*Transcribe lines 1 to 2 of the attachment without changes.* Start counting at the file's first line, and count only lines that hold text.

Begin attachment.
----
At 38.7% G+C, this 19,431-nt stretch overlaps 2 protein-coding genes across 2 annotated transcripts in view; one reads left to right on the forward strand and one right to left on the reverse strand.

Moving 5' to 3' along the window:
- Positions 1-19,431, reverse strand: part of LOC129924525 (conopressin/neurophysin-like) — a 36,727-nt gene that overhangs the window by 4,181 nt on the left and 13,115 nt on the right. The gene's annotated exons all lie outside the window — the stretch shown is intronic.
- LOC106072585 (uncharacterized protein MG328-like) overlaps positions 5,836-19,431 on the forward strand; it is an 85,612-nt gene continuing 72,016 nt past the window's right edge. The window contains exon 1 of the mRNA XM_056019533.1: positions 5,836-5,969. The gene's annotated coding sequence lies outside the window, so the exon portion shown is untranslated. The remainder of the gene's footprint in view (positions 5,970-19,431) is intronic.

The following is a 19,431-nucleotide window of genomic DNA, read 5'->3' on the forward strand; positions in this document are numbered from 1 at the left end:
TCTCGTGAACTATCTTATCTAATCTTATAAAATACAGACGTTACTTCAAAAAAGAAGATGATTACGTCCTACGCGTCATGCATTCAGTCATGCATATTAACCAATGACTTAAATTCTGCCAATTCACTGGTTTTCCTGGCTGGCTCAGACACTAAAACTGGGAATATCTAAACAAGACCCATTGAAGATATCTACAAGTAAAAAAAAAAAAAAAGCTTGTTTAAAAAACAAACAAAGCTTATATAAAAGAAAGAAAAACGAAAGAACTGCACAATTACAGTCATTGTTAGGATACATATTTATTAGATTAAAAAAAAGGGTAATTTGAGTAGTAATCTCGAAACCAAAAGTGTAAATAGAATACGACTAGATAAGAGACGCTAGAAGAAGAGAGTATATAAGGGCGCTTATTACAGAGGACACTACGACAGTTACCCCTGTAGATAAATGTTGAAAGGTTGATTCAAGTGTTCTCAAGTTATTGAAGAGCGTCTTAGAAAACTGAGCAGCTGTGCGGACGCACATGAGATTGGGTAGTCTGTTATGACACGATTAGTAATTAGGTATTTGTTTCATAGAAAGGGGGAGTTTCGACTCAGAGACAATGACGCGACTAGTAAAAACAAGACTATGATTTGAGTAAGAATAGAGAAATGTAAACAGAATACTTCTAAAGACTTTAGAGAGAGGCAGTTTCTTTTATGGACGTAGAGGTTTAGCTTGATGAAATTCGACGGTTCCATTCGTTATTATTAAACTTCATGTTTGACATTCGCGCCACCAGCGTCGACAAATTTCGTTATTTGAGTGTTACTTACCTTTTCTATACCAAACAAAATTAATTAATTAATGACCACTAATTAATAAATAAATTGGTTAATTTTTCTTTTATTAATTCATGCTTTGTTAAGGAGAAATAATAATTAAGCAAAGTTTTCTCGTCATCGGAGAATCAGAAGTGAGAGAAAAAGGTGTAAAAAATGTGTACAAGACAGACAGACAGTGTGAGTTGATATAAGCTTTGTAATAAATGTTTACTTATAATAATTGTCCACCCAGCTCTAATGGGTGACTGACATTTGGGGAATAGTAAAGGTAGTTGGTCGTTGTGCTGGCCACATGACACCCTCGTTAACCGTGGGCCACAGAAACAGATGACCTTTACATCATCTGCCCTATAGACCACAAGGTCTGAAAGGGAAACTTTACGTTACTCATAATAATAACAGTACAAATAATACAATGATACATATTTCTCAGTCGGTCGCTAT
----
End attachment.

At 38.7% G+C, this 19,431-nt stretch overlaps 2 protein-coding genes across 2 annotated transcripts in view; one reads left to right on the forward strand and one right to left on the reverse strand.

Moving 5' to 3' along the window: